There are many other actions you can handle with Terminus. Their documentation covers the full list. However, out of the box Terminus has the same limitation that the dashboard has. You can only run a command on one site at a time. Thankfully, Terminus has additional plugins that solve this problem for us.

New Commands with Terminus Plugins

Terminus is built on PHP and managed with Composer. This allows for new commands to be built and distributed on Pantheon’s Terminus Plugin Library. We’ll need to install two plugins to run Terminus commands on multiple sites at once: Terminus Mass Update and Terminus Mass Run. Mass Update is created by Pantheon and runs the upstream:updates:apply command on a list of sites that get piped into it. Mass Run builds on that idea, by using the same piping logic and implements it onto more commands. With it you can run Drush commands, create site backups, and deploy code among other things.

To get the list of sites, we’ll use the org:site:list command. We could also use site:list, however since Custom Upstreams are an Organization level feature we’ll more than likely want to filter by Organization; org:site:list takes the name of the organization we want to filter by. To get a list of the Organizations you have access to, run terminus org:list. This returns both the machine name and the ID number of the Organizations, either will work for org:site:list.

Running terminus org:site:list aten will return a table of all sites in Aten’s Organization account. However, we still might only want a subset of those sites. This is where tagging comes in. Adding the --tag flag to our command lets us get only sites we’ve tagged with whatever is passed in. To see all sites tagged with “US” our command becomes terminus org:site:list aten --tag=US. This gets us closer, however it still returns a table of all site information. We only need the site ID numbers as a list for our Mass Run and Mass Update commands. To get this list we’ll add --format=list to our command, making the entire thing:

terminus org:site:list aten --tag=US --format=list

Now that we have a list of the site IDs we want to update, all we need to do is pipe that list into our plugin commands. To deploy a new feature from our upstream, we’d run:

terminus org:site:list aten --tag=US --format=list | terminus site:mass-update:apply --updatedb

Moving that feature through Pantheon’s environments is:

terminus org:site:list aten --tag=US --format=list | terminus env:mass:deploy --sync-content --cc --updatedb --env=test --note="Updated Drupal Core."

Removing a user from all sites they exist on becomes:

terminus org:site:list aten --tag=US --format=list | terminus remote:mass:drush --env=live -- ucan bad-user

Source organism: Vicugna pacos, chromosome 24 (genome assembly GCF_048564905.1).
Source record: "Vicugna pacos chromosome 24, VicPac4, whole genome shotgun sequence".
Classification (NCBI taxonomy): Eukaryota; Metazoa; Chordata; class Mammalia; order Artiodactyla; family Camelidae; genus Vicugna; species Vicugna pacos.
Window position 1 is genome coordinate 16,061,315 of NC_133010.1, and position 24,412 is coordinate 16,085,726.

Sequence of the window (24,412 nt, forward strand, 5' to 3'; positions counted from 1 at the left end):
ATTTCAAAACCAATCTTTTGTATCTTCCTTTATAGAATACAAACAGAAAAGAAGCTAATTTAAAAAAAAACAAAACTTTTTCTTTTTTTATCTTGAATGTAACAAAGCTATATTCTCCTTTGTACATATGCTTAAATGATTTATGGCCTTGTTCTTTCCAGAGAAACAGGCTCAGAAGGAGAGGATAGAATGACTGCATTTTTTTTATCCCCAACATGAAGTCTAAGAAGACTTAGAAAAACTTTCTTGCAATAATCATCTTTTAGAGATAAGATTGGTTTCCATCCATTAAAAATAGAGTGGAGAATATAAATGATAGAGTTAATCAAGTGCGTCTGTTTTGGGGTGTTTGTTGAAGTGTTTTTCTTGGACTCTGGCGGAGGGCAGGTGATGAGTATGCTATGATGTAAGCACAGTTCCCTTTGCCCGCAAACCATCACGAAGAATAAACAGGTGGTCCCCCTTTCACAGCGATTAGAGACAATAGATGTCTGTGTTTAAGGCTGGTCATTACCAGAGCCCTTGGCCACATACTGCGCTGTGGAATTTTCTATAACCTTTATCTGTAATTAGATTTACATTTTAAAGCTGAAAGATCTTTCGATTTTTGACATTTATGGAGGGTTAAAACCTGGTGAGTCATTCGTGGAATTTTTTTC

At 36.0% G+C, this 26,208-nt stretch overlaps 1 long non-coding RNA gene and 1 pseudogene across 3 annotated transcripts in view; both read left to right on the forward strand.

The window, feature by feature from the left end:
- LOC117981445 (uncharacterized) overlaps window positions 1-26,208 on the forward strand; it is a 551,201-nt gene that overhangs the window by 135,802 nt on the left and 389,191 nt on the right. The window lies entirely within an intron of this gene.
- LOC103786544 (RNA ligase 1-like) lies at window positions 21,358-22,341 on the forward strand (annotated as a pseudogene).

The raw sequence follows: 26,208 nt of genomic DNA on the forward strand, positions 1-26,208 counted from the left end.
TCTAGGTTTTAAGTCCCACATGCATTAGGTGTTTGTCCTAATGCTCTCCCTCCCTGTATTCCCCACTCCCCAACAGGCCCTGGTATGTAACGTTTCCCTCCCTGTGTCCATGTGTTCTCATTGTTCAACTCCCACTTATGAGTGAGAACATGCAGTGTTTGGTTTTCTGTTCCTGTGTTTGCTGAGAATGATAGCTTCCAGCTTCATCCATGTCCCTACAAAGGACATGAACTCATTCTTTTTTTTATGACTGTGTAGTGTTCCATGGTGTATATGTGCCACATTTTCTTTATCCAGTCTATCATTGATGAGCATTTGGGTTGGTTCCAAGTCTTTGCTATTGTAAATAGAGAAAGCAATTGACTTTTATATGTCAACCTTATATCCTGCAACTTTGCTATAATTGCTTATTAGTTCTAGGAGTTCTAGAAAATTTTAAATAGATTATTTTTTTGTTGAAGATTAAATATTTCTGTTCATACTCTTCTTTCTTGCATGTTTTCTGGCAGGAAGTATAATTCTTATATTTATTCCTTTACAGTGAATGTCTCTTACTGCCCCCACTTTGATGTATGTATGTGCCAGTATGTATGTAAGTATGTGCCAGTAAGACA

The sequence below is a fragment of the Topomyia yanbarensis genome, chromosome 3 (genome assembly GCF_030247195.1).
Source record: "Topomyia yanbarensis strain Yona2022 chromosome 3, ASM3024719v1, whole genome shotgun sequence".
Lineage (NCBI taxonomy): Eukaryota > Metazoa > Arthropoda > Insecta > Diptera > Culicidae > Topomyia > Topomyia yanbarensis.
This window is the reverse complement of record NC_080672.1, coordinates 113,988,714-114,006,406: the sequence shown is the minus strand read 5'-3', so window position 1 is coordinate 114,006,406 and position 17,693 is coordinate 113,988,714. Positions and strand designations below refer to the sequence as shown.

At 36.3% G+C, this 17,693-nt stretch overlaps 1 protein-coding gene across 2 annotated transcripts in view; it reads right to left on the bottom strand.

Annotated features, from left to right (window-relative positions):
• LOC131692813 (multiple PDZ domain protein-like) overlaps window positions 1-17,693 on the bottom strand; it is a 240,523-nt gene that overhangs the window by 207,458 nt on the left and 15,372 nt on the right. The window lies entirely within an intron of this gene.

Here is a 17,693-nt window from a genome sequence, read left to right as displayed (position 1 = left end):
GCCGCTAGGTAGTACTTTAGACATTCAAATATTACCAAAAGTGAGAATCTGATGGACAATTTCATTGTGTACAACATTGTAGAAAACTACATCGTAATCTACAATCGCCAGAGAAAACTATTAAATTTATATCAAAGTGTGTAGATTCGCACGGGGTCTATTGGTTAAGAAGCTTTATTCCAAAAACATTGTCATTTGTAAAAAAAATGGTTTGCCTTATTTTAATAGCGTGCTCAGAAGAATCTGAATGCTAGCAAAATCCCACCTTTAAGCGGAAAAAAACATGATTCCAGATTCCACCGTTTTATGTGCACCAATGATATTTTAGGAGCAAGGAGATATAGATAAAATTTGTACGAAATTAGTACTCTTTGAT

Long Commands, Amazing Results

At this point you’ve probably noticed the commands we’re using have become very verbose. This is one downside of this approach: the commands themselves are not intuitive at first glance. For common tasks creating aliases can help simplify this. Leveraging the terminal’s history to bring up past commands and then modifying them speeds up more one-off tasks. But the ability to manage our websites en masse becomes a huge time saver over clicking our way through the dashboard for dozens of sites.

Drupal.org blog: What's new on Drupal.org? - March 2018

Main Drupal Feed - Fri, 04/27/2018 - 17:43

Read our Roadmap to understand how this work falls into priorities set by the Drupal Association with direction and collaboration from the Board and community.

This month's update comes a bit later than usual, as we return from DrupalCon Nashville. Expect our April update to follow after shortly.

Representing Drupal at Google's CMS Leadership Summit

In mid-March, we attended the Google CMS Leadership Summit, as representatives of the Drupal project. The Summit was a one-day event hosted by Google to unite the 20 or so projects in the CMS space responsible for more than 50% of the content on the web.

The goal was to understand how to preserve an open web, by empowering better authoring experiences, content consumption, and performance in our CMS platforms.

This level of dialogue and engagement with an organization like Google is new and exciting for us, and we're looking forward to ongoing conversations, both with Google and with the other CMS project leaders they assembled at the event.

Drupal.org Updates Researching the anonymous traffic to Drupal.org

One of the focuses of the Drupal Association in 2018 has been to better understand our audience. When it comes to users who register on Drupal.org, and our DrupalCon attendees, we have quite a bit of information about who our users are.

However, when it comes to the wider ecosystem of Drupal users (evaluators and end-users who do not have Drupal.org accounts) we've been largely in the dark for most of the project's history. One way we want to improve this is by working with Drupal Core to add telemetry to Drupal, but that is an effort that will take some time.

In the meantime, we've implemented several Audience Insight tools to help us learn more about our anonymous users. Privacy is always a paramount concern, so we chose only insight tools which provide aggregate, anonymized data, and we wrapped those tools in our own implementation of Do-Not-Track so that we could ensure that user privacy preferences are respected.

The table below demonstrates the job functions held by the anonymous visitors to Drupal.org. (Please note: these job functions might be held within any kind of industry, this data is about the user's role, not their target market).

Job Function

D.O Front Page Visitors

All D.O Visitors

Diff

Engineering

26.20%

44.90%